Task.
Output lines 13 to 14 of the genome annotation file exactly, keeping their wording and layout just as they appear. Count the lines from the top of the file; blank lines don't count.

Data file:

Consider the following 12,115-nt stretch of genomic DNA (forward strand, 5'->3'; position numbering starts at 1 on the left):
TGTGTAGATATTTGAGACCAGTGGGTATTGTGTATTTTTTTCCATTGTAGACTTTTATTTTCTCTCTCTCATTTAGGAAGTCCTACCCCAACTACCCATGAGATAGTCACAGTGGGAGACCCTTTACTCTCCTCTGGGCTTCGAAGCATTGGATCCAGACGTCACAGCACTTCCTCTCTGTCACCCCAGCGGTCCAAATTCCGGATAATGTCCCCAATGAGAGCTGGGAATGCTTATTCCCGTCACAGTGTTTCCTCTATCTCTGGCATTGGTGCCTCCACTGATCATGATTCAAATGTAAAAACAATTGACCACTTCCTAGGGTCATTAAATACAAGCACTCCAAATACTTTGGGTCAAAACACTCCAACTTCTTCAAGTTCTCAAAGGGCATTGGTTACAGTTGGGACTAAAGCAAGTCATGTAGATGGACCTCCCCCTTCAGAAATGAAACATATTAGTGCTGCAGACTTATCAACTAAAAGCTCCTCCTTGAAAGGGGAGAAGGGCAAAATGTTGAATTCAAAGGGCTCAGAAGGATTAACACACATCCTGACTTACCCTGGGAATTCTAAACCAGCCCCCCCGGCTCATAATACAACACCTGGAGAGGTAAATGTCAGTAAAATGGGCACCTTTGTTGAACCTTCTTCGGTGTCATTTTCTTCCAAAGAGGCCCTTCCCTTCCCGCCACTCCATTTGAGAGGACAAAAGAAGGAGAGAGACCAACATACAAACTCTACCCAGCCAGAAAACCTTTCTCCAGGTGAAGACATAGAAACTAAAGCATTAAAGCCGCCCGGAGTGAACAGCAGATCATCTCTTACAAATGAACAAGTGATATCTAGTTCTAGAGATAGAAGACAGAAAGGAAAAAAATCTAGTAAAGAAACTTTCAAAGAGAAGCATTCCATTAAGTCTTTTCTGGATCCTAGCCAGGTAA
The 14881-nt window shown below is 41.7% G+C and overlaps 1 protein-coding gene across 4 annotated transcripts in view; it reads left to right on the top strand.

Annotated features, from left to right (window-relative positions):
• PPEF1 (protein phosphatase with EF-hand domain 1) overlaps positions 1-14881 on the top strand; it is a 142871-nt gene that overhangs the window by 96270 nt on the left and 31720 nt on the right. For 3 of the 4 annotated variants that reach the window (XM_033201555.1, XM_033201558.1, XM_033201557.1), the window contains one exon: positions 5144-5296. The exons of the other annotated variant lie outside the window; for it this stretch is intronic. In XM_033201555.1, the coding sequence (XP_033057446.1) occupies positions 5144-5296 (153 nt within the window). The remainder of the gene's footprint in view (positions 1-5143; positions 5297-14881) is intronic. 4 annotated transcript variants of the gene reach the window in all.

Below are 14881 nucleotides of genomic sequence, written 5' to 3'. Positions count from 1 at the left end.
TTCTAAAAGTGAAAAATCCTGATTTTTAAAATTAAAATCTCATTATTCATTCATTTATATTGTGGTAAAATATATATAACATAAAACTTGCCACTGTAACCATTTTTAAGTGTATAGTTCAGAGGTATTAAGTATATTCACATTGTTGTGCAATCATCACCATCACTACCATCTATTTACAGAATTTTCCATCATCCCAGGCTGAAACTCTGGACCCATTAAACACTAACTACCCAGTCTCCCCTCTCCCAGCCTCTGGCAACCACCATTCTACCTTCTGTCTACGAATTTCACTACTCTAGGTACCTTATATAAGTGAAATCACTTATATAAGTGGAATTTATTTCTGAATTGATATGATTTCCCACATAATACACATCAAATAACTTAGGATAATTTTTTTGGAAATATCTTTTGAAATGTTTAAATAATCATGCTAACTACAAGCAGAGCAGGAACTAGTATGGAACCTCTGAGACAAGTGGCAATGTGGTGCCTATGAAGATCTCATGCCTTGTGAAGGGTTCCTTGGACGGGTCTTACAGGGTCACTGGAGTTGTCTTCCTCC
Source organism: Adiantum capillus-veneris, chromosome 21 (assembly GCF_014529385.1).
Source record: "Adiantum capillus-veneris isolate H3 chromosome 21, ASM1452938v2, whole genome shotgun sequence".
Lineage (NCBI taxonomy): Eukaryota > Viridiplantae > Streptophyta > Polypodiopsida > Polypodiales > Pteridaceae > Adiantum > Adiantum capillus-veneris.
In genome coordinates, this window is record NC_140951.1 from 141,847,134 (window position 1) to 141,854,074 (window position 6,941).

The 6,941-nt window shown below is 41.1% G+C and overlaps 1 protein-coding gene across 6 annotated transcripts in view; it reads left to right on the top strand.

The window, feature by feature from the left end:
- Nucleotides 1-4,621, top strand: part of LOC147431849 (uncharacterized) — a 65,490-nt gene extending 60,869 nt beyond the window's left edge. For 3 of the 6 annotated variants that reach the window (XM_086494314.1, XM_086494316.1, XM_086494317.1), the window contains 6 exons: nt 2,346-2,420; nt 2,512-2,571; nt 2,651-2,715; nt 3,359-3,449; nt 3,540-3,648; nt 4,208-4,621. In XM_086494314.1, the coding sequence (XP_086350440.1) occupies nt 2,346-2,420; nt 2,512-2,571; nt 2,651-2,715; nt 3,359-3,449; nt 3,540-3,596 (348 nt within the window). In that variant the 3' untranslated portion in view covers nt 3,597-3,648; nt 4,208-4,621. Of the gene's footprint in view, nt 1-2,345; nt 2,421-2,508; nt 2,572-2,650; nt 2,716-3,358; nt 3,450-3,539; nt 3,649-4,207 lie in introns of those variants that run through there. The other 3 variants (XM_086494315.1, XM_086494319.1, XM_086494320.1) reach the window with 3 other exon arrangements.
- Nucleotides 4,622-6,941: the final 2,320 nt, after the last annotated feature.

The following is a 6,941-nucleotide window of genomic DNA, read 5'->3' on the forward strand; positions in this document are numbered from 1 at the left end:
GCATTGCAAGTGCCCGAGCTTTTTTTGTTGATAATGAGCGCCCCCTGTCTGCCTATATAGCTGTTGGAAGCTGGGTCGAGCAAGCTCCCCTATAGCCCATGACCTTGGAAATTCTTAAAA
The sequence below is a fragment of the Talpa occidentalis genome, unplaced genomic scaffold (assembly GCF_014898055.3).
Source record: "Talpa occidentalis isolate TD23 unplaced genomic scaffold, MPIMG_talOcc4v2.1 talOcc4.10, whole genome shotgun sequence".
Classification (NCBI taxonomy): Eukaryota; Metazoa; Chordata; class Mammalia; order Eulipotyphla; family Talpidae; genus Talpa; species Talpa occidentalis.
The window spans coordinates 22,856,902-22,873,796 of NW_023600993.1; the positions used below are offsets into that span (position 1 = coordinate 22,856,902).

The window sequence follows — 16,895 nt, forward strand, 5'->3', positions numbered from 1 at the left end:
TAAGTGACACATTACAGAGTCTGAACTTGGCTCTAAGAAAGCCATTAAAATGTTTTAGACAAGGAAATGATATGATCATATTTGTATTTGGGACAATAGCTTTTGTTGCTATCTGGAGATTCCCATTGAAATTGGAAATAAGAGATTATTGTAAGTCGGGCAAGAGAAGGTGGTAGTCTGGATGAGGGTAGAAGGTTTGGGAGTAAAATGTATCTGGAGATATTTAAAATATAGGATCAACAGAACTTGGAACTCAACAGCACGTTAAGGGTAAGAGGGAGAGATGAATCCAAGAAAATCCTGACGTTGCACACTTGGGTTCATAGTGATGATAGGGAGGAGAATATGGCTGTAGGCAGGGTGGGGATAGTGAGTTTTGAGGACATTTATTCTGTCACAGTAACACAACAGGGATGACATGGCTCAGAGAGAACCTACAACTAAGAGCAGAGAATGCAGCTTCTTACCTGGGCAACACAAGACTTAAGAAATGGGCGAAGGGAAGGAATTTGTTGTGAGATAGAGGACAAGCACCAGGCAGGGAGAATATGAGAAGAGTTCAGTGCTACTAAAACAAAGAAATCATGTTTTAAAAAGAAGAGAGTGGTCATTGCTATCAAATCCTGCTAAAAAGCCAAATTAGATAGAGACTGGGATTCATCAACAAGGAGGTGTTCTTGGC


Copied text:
The window, feature by feature from the left end:
- Nucleotides 1-4,621, top strand: part of LOC147431849 (uncharacterized) — a 65,490-nt gene extending 60,869 nt beyond the window's left edge. For 3 of the 6 annotated variants that reach the window (XM_086494314.1, XM_086494316.1, XM_086494317.1), the window contains 6 exons: nt 2,346-2,420; nt 2,512-2,571; nt 2,651-2,715; nt 3,359-3,449; nt 3,540-3,648; nt 4,208-4,621. In XM_086494314.1, the coding sequence (XP_086350440.1) occupies nt 2,346-2,420; nt 2,512-2,571; nt 2,651-2,715; nt 3,359-3,449; nt 3,540-3,596 (348 nt within the window). In that variant the 3' untranslated portion in view covers nt 3,597-3,648; nt 4,208-4,621. Of the gene's footprint in view, nt 1-2,345; nt 2,421-2,508; nt 2,572-2,650; nt 2,716-3,358; nt 3,450-3,539; nt 3,649-4,207 lie in introns of those variants that run through there. The other 3 variants (XM_086494315.1, XM_086494319.1, XM_086494320.1) reach the window with 3 other exon arrangements.